‘And Lev is gone.’
I nodded. ‘But not in the way you think. Someone got to that ship before us—cleaned it out. Stripped it of engines, weps, crew. The frozen. But they’d have been valuable to someone. If Lev was on that ship, he’d have made it back to one of the settled worlds by now. And we can find him. The Mendicants trade in the frozen, and we have traded with the Mendicants, in many systems. There are channels, lines of enquiry. The name of your ship…’
‘What would it be to you?’
‘Give us that name. Let us find Lev. I’ll return. I promise you that much.’
‘No one ever promises to return, Nidra. They promise to stay away.’
‘The name of the ship,’ I said again.
She told me.
So many names, so many ships. Numberless. Names too strange to put into language, at least no language that would fit into our heads. Names like clouds. Names like forests. Names like ever unfolding mathematical structures—names that begat themselves, in dreams of recursion. Names that split the world in two. Names that would drive a nail through your sanity.
But she told me some of them, as best as she could.
Lovely names. Names of such beauty and terror they made me weep. The hopes and fears of the brave and the lost. The best and the worst of all of us. All wayfarers, all travellers.
I asked her to try and remember the last of them.
Not a chance, Captain. You don’t get to know everything.
I stepped back from his suited-but-immobile form, admiring my handiwork. He really did look sculptural, frozen into that oddly dignified posture, with his arms coming together across his chest, one hand touching the cuff of the other.
‘I suppose you could say that we came to an understanding, Teterev and I,’ I said. ‘Or what Teterev had become. Partly it was fear, I think, that I’d use the hot-dust. Did I come close? Yes, definitely. Not much to lose at that point. I might have been able to work the ship without you, but certainly not without Lenka. If she didn’t survive, there wasn’t much point in me surviving either. But Lenka was allowed to leave, and so was I. It was hard work, getting Lenka back here. But she’s begun to regain some suit function now, and I don’t think either of us will have any trouble returning to the lander.’
The Captain tried to speak. It was hard, with the noose tight around his throat. He could breathe, but anything more was an effort.
He rasped out three words that might have been “fuck you, Nidra”. But I could not be sure.
‘I made a commitment to Teterev,’ I carried on. ‘Firstly, that we’d make sure you were not a problem. Secondly, that I’d do what I could to find Lev. If that decades, longer, so be it. It’s something to live for, anyway. A purpose. We all need a purpose, don’t we?’
He attempted another set of syllables.
‘Here’s yours,’ I said. ‘Your purpose is to die here. It will happen. How fast it happens, is in your hands. Quite literally. Those pieces of debris I set around you are curved mirrors. Now, it’s not an exact science. But when the sun climbs, some of them will concentrate the sun’s light on the snow and ice on which you are standing. It will begin to melt. The tension on your noose will increase.’ I paused, allowing that part to sink in, if he had not already deduced matters for himself. ‘In any case, the ice will melt eventually, as the days go on. It’s only permafrost deeper in the cave mouth, and we’re moving into warmer months. But you’ll be dead by then. It’ll be a nasty, slow death, though. Hypothermia, frostbite, slow choking—take your pick. But you can speed it up, if you like. Turn up your suit’s heat, and you can stay as warm as you like. The downside is that the heat will spill away from your suit and melt the ice even quicker. You’ll be hanging by your neck within hours, with the entire weight of your suit trying to rip your skull from your spine. At that point, overwhelmed by terror and pain, you might try and turn down the thermal regulation again. But by then you might not be able to move your fingers. Ultimately, it doesn’t matter. There are many paths to the one goal. All the scenarios end with your corpse hanging from the mouth of the cave. Swinging there until the ice returns. You’ll make an effective deterrent, wouldn’t you say? A tolerable invitation to keep away?’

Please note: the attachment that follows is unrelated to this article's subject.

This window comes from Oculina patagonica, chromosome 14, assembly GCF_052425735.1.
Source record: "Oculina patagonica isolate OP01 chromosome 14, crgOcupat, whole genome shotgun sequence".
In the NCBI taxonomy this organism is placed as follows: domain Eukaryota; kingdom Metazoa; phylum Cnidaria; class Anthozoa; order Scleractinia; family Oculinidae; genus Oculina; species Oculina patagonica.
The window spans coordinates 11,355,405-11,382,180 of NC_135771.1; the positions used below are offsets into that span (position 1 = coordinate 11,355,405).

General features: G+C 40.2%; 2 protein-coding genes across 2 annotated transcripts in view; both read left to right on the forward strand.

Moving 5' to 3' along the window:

Rasht tried to say something. But Lenka, who had hobbled closer, placed a finger on his lips.
Something had changed in Lenka since her return from the cave. If the thing in the cave has the means to sense the damage in her head, I wondered, could it also make some repairs? Nothing major—just enough to break her submissive, to turn her from Rasht?
‘Enough,’ she whispered. ‘Save your breath.’
‘Where is the monkey?’ I asked.
‘Tethered where we left it, over by the wreck. Shall we leave it here?’
‘No. Well bring it with us, and we’ll take good care of it. I promised him that much.’
‘He doesn’t deserve it.’
‘That’s true. But I try not to break my promises. Any of them.’
‘Then we’re done here,’ Lenka said.
‘I think we are.’
We turned our backs on our former Captain and commenced the slow walk back to the lander. We would stop at the wreck on our way, collect the monkey, and what we could of Teterev’s belongings—her journal, in particular, would be coming with us. Then we would be off Holda, out of this system, and that was a good thought.
Even if I knew I had to return.
‘When we get back to the ship, I want to give it a new name. Lachrimosawas his ship, not ours.’
I thought about that for a moment. ‘That’s a good idea. A clean break. I have some suggestions, if you’d like to hear them.’